Jordan Tappis has had a busy year. After shooting season one of The First in New Orleans, he returned home to Los Angeles and plunged into a brutal editing/post-production schedule to meet the show’s September 14 premiere.
“I like setting big challenges for myself and really stretching my bandwidth,” he told me.
We were walking along the shoreline of Surfrider Beach in Malibu. Under a bright midday sun surfers streaked across long waves and seagulls danced along shiny sand. Tanned, muscled, handsome, Jordan is a supreme hyphenate—he writes, directs, and produces film and television. He owns a record company and music management firm. He’s a principle of American NGO Waves for Water. He is a husband and father of two young girls. He still surfs like a motherf—ker. He astonishes me with his consistently cool and relaxed demeanor. He pointed towards the waves.
“It all started out there. Right there in the white wash at Third Point. I was eight years old. A friend pushed me into my first wave and proclaimed, ‘Ladies and gentlemen, the new Tom Curren!’ Total eureka moment. That was it for me, I was barely in third grade and yet suddenly I knew exactly who I was going to be for the rest of my life. The majority of my formative life lessons happened, continue to happen really, in that ocean.”
I first met Jordan not long after this. A pipsqueak regular foot with a flurry of zip and zap, he seemed destined for the surfing big leagues. But it didn’t go that way.
“When I was 17 I was faced with the brutal reality that I would never be a world champion surfer,” he told me. “There were myriad reasons behind that realization but they all seemed to dance around the fact that I lacked singular focus. My entire life up until that point was extremely goal oriented—turn pro, join the QS, qualify for the CT, top 10, world title. But after four years on the QS and increasing curiosity about the world around me—the kiss of death for a competitive athlete—I hung it up (as a career) and turned my attention toward the only other thing I ever loved: art.”
Jordan picked up a flat rock, threw it in the sparkling water. It skipped once, twice, three times.
“In 2002, with the help of my former sponsors Bob Hurley and Paul Gomez, I started a record label and music management firm. Over time that business expanded to music video production and eventually music documentaries. By 2008 storytelling was beginning to take over my life and it’s been my principal focus ever since.”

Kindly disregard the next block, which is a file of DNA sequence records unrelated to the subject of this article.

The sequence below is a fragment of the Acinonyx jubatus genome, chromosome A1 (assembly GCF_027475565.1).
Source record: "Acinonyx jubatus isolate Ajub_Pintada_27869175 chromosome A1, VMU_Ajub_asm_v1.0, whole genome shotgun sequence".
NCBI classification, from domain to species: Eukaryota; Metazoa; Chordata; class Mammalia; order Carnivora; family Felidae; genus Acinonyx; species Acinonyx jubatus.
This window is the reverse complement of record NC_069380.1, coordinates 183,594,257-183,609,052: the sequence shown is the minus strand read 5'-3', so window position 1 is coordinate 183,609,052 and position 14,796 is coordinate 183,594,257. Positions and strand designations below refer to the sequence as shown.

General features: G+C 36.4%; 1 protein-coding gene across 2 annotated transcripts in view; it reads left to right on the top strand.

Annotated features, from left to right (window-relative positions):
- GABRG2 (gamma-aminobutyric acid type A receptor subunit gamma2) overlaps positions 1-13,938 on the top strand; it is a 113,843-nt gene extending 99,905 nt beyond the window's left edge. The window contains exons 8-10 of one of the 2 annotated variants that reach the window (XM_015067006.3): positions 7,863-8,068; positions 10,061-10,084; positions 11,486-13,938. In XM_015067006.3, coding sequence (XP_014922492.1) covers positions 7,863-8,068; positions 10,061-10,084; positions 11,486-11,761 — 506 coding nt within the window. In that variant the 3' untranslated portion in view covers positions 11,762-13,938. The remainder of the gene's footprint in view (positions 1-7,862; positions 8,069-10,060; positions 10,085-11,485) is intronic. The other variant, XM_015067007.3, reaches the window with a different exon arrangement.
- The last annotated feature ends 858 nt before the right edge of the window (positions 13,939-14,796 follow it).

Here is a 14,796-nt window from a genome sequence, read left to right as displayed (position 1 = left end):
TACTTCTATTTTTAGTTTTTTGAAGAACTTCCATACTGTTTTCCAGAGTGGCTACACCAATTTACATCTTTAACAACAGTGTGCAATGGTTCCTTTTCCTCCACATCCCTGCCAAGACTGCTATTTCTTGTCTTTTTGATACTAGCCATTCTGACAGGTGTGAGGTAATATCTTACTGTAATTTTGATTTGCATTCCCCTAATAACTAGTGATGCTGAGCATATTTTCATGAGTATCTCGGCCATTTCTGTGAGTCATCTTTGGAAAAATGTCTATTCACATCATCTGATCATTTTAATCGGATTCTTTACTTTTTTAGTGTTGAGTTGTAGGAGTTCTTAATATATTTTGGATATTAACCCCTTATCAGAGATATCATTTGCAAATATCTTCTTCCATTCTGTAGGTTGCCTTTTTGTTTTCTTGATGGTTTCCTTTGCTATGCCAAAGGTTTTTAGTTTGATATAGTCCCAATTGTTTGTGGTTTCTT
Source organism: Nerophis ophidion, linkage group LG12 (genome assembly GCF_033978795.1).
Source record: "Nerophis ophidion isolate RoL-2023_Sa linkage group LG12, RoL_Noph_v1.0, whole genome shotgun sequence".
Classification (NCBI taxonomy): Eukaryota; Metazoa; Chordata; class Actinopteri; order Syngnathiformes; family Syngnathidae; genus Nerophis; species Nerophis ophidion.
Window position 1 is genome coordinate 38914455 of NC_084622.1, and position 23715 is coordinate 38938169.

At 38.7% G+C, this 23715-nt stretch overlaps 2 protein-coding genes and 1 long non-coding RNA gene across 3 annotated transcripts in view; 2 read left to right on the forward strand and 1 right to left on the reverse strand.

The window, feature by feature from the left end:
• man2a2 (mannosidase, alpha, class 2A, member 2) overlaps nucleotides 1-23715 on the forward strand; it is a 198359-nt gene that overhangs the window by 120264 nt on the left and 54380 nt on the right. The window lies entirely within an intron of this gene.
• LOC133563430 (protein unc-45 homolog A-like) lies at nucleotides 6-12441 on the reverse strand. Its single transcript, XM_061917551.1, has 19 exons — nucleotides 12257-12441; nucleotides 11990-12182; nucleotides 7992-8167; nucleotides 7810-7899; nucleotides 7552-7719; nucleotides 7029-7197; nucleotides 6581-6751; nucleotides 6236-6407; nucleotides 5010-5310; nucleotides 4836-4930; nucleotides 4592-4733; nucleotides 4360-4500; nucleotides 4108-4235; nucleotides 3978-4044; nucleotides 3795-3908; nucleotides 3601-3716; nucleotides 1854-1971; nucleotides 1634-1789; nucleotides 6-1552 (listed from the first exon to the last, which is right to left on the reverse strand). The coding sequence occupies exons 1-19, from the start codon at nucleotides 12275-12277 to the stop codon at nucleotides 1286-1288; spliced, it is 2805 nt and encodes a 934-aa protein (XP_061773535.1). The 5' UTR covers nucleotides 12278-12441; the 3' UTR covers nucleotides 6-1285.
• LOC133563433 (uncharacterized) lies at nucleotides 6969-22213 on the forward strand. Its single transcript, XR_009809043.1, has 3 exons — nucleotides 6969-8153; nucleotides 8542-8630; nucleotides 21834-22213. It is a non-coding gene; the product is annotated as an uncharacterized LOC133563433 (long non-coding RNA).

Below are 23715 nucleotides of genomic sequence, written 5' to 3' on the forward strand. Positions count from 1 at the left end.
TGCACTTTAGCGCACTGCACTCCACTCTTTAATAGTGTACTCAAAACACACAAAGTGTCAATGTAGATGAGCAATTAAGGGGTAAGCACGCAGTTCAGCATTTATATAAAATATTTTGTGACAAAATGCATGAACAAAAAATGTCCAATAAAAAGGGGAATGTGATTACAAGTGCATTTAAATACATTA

Written by Jordan’s producing partner Beau Willimon (creator of House of Cards) and starring two-time Academy Award winner Sean Penn, The First portrays members of a team of astronauts as they become the first humans to visit Mars. I asked Jordan what drew him to the story.
“I’ve always been drawn to stories about human exploration, about people challenging the outer limits of their physical and mental capabilities. Journeys of all kinds—be it someone crossing an ocean or a desert or climbing a mountain—always seem to draw my attention. Space is a natural extension of that lifelong curiosity and Mars is the ultimate challenge. And it’s happening in real life! Within the next 15-20 years a group of astronauts will travel around 40 million miles across the galaxy and set foot on the Martian surface. It will instantly become the greatest pioneering achievement in history and just like that humanity will become an interplanetary species. This is not science fiction; it’s science fact.”
Hell-bent on creating a technically accurate depiction of our future world, Jordan told me all about his nearly three-year odyssey consulting with real life astronauts, scientists, engineers, mathematicians, and futurists. He waxed knowledgeably about the two-and-a-half-year voyage to Mars and back, the shopping mall-like habitats where people might live, and the no-turning-backness of it all. For a moment I was seeing less the blue Pacific Ocean and more the cold red Martian desert. He talked about the power of teamwork and how executive producing The First was its own intergalactic undertaking, but that it all came together in the end.
“I’ve always had the same playbook: follow my passions; surround myself with honest, talented people; be rigorous and finish what I start. Doesn’t matter if I’m working with a musician, directing a film, or producing a TV show, the approach stays the same.”
I asked what he liked most about his work.
With bright eyes that reminded me of the little kid who slashed across the Malibu waves he said, “Every day I get to make art with some of my favorite artists.”
JAMIE BRISICK IS A WRITER, PHOTOGRAPHER, AND DIRECTOR. HE SURFED ON THE ASP WORLD TOUR FROM 1986 TO 1991. HE HAS SINCE DOCUMENTED SURF CULTURE EXTENSIVELY. HIS BOOKS INCLUDE BECOMING WESTERLY: SURF CHAMPION PETER DROUYN’S TRANSFORMATION INTO WESTERLY WINDINA, ROMAN & WILLIAMS: THINGS WE MADE, WE APPROACH OUR MARTINIS WITH SUCH HIGH EXPECTATIONS, HAVE BOARD, WILL TRAVEL: THE DEFINITIVE HISTORY OF SURF, SKATE, AND SNOW, AND THE EIGHTIES AT ECHO BEACH. HIS WRITINGS AND PHOTOGRAPHS HAVE APPEARED IN THE SURFER’S JOURNAL, THE NEW YORK TIMES, AND THE GUARDIAN. HE WAS THE EDITOR OF SURFING MAGAZINE FROM 1998-2000, AND IS PRESENTLY THE GLOBAL EDITOR OF HUCK. IN 2008 HE WAS AWARDED A FULBRIGHT FELLOWSHIP. HE LIVES IN LOS ANGELES. FOR MORE OF HIS WORK CHECK OUT JAMIEBRISICK.COM & @JAMIEBRISICK